5 Things One Championship is Doing Different Than the UFC

By Tristen Critchfield Mar 30, 2021

Founded in July 2011, Singapore-based mixed martial arts promotion One Championship has made significant progress in the combat sports realm during its near decade of existence.

Since it debuted with One “Champion vs. Champion” in September 2011, Asia’s largest MMA organization has held more than 150 events — and it shows no signs of slowing down. The promotion will return with a series of four events that will be televised on TNT, beginning with an April 7 card headlined by perennial pound-for-pound great Demetrious Johnson and reigning flyweight king Adriano Moraes.

How has One managed to be successful? Well for one (no pun intended), the Chatri Sityodtong-led company isn’t satisfied with the status quo — and that includes following the lead of the world’s largest mixed martial arts promotion. Here are five ways that One Championship differs from the Ultimate Fighting Championship.

1. A Varied Presentation of Combat Sports

Although Dana White has teased an as yet unrealized foray into Zuffa Boxing, the UFC has stuck strictly to MMA when it comes to its own events. Not so in One Championship. In 2018, the promotion announced the “One Super Series,” which included events that featured both kickboxing and muay Thai bouts. That tradition has continued to the present day, as all three of One’s most recent offerings featured a blend of combat disciplines. Its upcoming event, “One on TNT 1” will showcase a muay Thai title bout in the co-main event and a kickboxing bout on the undercard.

2. No Draining Weight Cuts

One implemented some serious changes to the ways its fighters approach the scales. A new policy adopted eliminated the dehydration process from weight cutting. Included in the program are multiple weigh-ins, weight tracking and gravity hydration tests, all of which ensure that athletes compete closer to what is their walking weight come fight night. As a result, One’s weight classes are 10 pounds heavier than their namesakes in the UFC. Flyweight, for example, is 135 pounds instead of 125.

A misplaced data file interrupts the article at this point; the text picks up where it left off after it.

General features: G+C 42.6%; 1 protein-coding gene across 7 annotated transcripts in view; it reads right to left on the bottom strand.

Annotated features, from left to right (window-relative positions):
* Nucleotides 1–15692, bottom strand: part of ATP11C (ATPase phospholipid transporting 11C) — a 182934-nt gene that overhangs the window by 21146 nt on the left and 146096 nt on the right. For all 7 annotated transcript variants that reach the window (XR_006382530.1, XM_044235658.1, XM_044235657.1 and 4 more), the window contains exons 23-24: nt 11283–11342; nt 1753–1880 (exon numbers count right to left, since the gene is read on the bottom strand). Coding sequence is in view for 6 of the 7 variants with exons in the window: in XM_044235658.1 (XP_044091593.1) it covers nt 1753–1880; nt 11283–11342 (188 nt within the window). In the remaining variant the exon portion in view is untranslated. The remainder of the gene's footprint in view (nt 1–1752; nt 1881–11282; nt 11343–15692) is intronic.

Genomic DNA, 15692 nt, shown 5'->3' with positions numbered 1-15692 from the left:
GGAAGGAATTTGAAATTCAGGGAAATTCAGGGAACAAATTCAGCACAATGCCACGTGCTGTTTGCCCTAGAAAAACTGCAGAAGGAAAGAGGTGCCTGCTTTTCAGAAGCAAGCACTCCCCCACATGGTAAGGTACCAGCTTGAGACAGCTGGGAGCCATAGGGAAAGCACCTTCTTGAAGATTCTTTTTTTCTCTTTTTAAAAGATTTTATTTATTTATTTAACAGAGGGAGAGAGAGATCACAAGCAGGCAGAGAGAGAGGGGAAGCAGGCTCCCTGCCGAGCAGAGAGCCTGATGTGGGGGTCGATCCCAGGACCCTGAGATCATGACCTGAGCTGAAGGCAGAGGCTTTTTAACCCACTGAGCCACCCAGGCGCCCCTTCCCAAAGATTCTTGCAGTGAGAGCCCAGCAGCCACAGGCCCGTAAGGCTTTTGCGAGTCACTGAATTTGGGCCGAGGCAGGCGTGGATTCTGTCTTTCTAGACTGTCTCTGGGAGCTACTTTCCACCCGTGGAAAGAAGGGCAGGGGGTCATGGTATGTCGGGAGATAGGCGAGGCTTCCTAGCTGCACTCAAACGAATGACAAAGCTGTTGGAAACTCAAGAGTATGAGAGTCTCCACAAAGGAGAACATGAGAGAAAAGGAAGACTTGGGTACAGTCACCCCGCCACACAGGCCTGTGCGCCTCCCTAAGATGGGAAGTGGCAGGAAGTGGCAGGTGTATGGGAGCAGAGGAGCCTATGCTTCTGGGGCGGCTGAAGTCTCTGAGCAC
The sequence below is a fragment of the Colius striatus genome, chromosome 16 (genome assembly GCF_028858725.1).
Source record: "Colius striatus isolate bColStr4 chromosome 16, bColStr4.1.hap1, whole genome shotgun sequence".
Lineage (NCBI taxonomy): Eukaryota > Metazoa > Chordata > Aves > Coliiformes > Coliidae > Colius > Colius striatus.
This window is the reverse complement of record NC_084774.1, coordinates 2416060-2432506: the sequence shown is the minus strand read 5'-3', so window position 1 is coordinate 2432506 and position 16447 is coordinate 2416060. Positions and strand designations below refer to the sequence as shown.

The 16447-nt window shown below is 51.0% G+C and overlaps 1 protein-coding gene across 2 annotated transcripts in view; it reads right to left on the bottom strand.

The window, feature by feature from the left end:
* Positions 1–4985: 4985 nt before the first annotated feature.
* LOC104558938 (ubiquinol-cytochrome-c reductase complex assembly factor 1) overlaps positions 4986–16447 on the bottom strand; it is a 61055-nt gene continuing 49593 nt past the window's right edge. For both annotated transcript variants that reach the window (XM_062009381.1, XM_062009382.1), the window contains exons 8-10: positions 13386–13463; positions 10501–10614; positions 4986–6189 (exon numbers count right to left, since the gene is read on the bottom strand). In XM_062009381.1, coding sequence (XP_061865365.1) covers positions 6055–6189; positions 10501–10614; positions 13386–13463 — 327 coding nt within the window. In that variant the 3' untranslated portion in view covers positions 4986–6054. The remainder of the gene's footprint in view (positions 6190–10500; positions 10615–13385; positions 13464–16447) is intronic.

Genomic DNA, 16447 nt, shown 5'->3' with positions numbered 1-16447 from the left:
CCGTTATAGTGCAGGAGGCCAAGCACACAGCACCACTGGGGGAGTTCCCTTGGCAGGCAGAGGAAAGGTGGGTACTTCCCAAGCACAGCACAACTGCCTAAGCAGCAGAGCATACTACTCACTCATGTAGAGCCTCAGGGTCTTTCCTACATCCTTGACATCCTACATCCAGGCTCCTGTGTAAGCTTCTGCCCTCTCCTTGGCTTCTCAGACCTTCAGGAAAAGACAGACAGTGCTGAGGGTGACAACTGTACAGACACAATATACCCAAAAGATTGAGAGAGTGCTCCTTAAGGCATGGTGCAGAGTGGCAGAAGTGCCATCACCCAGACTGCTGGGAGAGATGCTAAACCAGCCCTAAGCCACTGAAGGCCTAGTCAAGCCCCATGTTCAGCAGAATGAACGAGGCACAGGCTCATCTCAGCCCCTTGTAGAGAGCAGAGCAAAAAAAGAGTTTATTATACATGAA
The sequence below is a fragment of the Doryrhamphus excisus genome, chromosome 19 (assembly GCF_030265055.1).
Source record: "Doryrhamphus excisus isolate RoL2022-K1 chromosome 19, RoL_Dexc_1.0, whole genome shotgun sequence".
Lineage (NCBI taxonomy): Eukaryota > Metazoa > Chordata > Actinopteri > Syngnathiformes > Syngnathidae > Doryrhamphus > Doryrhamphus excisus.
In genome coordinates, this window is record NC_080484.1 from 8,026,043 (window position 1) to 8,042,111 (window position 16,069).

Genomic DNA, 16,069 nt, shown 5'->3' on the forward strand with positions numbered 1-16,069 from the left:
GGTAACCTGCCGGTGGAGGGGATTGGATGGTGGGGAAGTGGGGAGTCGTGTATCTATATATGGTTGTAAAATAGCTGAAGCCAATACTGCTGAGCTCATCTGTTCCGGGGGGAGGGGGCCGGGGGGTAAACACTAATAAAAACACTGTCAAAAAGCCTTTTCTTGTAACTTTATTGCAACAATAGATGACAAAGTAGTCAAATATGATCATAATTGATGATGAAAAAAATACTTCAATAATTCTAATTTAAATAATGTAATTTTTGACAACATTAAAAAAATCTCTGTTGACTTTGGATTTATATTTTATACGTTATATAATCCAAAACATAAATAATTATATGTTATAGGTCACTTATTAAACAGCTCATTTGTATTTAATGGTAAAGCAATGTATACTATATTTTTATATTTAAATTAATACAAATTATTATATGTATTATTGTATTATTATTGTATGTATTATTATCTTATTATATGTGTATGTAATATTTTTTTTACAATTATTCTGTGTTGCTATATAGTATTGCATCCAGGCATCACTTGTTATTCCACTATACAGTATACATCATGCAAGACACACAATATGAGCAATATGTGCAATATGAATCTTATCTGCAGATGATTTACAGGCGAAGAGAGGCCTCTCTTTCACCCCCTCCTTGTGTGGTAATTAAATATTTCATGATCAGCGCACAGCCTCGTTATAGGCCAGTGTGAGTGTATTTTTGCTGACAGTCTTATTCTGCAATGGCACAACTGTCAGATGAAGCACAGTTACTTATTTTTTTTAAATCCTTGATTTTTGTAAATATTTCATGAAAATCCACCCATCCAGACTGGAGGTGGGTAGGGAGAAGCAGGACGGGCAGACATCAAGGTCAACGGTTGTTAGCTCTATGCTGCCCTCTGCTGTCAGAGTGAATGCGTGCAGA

3. Conor McGregor Clones Need Not Apply

As part of its mission statement, One Championship places a strong emphasis on the martial arts values of “integrity, humility, honor, respect, courage, discipline, and compassion.” In short: trash talk as a form of promoting a fight is not welcomed here. It’s a promotional virtue that was praised by Demetrious Johnson upon leaving the UFC. “When I have company meetings with my staff, I always say our success is measured when a child puts a poster of one of our heroes on his or her bedroom wall,” Sityodtong told Business Insider. “I want parents to know that their children are safe in the hands of our heroes.”

4. Vicious, Vicious Knees

Though One Championship does not adopt the Unified Rules of MMA, most of the language isn’t all that different. However, its ruleset differs greatly from the UFC in one significant regard: Knees to a grounded opponent are legal and encouraged. In the Las Vegas-based promotion, the definition of what constitutes a grounded fighter varies from commission to commission and has been a source of confusion in many a bout. In One, it’s open season when it comes to knees — no matter what body part is on the canvas.

5. Scoring in Totality

In a nod to Pride Fighting Championships, One eschews a 10-point must system in favor of scoring a fight in its entirety. In other words, if Fighter A barely loses two close rounds but is dominant in the final stanza, it’s quite likely he or she will be awarded a decision over Fighter B. That eliminates those 29-28 scorecards that sometimes show up in UFC competition but just don’t feel quite right. The judging criteria are a little different, too, and places significance on the following in-cage achievements: 1. Near KO or submission 2. Damage 3. Striking combinations and cage generalship 4. Earned takedowns or takedown defense 5. Aggression.
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